Former Rugby Union player Matt Dawson has been announced as President of Sparks, the children’s medical research charity. The role, expected to last a year, sees him take over from footballer David Ginola.
Chief Executive John Shanley says,“The President role is vital to our work, helping us to reach new audiences and raise vital funds for desperately underfunded children’s medical research. Both David and Matt have been fundamental in helping us to raise awareness and we are incredibly grateful for the years of support and commitment they have given and continue to give to us.
Dawson comments, “The charity has been a cause close to my heart for many years and so this seems like the perfect time for me to become President, especially in such a prominent rugby year. I hope that I will be able to help to raise awareness and get more people involved with the fantastic work that Sparks do. This year’s diary is already filling up with lots of exciting Sparks events and campaigns. I’m looking forward to visiting Sparks’ innovative research projects and spreading the word about what Sparks achieve; giving hope to more families who are affected by these conditions.”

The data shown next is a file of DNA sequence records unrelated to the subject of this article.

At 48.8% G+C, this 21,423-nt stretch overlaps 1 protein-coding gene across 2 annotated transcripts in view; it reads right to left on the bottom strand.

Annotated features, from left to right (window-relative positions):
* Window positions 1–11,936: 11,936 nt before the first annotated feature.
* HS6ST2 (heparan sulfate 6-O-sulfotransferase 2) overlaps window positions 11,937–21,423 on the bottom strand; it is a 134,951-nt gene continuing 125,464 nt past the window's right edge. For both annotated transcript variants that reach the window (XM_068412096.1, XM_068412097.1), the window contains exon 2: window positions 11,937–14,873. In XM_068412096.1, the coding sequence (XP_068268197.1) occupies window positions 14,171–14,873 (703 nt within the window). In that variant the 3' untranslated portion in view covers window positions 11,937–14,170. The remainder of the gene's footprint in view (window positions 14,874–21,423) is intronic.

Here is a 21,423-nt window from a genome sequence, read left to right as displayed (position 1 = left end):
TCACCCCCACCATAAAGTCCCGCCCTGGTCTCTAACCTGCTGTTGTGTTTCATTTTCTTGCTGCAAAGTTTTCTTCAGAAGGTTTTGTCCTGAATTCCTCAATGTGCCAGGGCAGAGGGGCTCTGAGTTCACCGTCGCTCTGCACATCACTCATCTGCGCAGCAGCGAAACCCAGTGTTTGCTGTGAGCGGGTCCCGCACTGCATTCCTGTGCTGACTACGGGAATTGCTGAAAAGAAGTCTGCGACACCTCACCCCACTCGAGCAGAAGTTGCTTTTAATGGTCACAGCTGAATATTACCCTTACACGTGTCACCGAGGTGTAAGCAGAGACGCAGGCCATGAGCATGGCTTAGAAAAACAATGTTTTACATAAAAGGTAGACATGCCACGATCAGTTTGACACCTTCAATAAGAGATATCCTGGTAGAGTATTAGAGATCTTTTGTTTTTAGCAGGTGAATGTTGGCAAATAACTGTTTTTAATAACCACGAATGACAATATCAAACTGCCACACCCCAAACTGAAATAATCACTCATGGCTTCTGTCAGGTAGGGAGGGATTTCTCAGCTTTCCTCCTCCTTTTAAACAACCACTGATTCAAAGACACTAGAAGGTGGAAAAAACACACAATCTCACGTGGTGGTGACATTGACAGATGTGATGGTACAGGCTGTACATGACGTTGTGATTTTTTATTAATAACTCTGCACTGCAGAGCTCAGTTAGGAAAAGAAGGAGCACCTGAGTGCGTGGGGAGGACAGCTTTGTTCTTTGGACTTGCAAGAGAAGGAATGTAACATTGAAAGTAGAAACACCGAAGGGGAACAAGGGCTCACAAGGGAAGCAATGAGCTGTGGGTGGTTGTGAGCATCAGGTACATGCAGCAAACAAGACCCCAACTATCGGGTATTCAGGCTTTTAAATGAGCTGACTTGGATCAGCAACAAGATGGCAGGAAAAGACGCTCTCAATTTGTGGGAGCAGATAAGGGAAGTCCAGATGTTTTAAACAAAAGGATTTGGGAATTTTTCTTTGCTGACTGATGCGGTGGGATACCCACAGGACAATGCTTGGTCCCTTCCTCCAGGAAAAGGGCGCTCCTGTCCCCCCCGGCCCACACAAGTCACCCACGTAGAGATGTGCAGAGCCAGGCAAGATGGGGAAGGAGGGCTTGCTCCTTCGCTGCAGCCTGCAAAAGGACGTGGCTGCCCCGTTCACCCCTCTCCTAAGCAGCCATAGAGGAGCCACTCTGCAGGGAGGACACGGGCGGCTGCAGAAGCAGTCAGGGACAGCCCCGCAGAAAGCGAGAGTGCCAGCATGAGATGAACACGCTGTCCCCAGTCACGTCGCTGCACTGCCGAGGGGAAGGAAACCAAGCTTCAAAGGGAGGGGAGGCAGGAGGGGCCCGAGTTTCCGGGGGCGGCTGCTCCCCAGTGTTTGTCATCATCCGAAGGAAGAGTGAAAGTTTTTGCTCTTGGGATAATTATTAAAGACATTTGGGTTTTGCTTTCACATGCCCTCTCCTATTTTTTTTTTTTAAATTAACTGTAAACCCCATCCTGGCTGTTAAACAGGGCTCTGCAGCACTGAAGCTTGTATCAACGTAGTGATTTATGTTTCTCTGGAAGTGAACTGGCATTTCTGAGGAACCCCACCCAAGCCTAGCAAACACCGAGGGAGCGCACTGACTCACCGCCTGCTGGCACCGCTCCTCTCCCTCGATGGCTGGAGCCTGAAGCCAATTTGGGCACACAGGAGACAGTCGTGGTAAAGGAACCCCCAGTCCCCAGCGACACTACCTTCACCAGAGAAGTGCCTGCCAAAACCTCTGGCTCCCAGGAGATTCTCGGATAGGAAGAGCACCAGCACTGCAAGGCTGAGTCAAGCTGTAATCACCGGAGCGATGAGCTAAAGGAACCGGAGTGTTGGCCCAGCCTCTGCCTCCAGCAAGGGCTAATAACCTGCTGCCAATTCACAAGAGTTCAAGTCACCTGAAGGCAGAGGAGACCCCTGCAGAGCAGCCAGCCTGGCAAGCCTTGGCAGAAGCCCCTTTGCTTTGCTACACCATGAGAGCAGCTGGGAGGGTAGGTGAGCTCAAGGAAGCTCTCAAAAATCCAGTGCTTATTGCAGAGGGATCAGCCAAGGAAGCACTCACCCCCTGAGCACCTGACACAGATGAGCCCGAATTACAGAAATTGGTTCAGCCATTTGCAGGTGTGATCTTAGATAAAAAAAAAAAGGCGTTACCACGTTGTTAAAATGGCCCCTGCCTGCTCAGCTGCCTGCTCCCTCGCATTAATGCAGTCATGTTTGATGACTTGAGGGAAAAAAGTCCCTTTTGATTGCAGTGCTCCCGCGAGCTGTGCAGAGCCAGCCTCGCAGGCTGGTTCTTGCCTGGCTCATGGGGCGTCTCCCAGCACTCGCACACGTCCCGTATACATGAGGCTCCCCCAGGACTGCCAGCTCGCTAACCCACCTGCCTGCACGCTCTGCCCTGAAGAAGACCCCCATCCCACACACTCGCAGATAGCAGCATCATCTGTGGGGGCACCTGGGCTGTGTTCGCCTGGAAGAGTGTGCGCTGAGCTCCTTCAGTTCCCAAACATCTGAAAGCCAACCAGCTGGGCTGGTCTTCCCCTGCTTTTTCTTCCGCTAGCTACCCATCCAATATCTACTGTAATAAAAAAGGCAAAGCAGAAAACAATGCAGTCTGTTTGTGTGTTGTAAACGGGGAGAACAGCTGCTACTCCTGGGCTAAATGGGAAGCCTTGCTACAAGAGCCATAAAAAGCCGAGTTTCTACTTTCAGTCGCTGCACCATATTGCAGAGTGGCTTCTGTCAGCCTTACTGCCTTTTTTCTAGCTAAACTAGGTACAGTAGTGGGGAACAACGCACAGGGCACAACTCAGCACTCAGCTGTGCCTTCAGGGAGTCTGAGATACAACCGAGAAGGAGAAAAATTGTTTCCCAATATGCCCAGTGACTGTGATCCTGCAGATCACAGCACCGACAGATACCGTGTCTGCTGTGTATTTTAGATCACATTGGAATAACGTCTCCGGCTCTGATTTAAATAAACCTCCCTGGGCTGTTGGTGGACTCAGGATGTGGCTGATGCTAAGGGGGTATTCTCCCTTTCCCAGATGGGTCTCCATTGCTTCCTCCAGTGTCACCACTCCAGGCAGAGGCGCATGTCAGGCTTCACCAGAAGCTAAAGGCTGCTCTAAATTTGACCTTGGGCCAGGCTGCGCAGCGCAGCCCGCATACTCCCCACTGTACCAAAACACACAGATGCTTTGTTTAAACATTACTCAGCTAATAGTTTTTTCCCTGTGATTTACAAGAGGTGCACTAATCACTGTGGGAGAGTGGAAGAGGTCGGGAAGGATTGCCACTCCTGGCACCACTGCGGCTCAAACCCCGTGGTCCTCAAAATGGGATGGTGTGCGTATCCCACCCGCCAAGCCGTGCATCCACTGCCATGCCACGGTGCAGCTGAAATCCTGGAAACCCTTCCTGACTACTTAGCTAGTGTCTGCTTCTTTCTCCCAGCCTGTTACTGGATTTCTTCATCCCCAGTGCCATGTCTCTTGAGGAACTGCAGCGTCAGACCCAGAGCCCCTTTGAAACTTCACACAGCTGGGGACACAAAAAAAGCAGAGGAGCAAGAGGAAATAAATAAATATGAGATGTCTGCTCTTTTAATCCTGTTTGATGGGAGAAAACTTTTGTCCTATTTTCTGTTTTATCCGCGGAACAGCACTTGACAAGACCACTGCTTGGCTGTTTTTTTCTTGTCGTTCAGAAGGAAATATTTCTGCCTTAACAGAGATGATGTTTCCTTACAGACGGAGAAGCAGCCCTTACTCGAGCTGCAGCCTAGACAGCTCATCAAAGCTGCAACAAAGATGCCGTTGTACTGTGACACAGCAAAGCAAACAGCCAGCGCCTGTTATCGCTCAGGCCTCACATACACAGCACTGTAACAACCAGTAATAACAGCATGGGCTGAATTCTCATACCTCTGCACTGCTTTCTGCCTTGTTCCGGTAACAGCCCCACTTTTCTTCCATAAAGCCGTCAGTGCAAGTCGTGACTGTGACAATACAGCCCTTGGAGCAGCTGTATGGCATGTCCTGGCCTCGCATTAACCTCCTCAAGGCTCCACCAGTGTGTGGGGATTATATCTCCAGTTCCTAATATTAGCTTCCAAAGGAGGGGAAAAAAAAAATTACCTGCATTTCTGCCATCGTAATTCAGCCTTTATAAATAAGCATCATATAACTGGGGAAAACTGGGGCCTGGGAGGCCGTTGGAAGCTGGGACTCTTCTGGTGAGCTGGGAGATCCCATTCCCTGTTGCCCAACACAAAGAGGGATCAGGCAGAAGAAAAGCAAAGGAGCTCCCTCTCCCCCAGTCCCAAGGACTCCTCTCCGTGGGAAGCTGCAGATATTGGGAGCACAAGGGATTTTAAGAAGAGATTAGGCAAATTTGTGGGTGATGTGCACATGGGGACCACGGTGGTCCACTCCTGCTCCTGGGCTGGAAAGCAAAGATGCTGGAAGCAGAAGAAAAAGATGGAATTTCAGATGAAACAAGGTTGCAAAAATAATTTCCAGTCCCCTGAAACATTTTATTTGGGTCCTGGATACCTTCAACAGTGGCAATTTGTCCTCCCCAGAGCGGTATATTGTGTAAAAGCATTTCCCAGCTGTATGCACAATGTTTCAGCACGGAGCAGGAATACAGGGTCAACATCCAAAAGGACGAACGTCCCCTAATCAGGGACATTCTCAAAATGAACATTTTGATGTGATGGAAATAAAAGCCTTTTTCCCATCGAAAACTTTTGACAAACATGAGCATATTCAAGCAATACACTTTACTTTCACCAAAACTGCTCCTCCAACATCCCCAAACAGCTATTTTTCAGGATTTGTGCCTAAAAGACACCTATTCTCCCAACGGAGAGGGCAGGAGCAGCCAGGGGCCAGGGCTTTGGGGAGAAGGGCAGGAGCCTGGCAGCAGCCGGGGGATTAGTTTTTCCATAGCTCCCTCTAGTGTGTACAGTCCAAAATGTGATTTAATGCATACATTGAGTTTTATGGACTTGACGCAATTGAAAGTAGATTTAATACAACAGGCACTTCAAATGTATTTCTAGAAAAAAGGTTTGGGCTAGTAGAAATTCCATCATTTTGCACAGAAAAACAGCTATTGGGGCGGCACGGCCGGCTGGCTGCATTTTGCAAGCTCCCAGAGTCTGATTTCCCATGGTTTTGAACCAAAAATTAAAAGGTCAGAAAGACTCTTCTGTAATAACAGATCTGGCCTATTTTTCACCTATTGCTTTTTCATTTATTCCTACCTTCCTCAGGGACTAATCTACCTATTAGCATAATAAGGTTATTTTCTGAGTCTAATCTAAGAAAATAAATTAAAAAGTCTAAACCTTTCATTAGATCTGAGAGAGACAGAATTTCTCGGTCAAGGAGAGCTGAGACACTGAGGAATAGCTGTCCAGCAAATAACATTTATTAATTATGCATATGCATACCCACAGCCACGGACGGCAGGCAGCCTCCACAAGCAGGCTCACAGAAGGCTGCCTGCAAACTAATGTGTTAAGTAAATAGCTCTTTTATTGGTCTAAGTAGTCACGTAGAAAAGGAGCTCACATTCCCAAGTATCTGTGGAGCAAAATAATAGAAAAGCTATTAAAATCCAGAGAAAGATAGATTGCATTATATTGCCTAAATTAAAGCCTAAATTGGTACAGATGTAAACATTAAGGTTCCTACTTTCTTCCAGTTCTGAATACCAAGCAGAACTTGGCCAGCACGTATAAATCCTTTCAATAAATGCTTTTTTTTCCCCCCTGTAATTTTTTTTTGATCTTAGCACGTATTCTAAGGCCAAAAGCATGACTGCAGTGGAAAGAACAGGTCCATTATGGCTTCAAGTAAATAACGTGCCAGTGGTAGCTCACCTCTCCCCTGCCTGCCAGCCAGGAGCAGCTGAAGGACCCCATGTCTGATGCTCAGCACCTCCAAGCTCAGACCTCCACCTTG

Since retiring, Dawson has become a team captain on A Question of Sport besides appearing on various reality shows and is a commentator and presenter on BBC Radio 5 Live’s rugby programme.
Matt has been active in a number of charitable causes once posing nude in the women’s magazine Cosmopolitan in support of the testicular and prostate cancer charity Everyman. He is also an Honorary President of the rugby charity Wooden Spoon improving the lives of disadvantaged children and young people in Britain and Ireland.
Matt has been supporting the United Nations Children’s Fund (UNICEF) since 2004, and became a UNICEF UK ambassador in 2009. In June 2009 Matt took time out while broadcasting for the Lions tour in South Africa to visit UNICEF programmes focusing on education, shelter and HIV/AIDS.
Sparks is a leading children’s medical research charity dedicated to funding and championing pioneering research into a range of conditions affecting babies, children and mums-to-be. Through the research they fund, they aim to improve the quality of life for children and families affected by serious illness or disability today, whilst seeking ways to better diagnose, treat and prevent these conditions in the future. Their vision is a world where all babies are born healthy and stay healthy.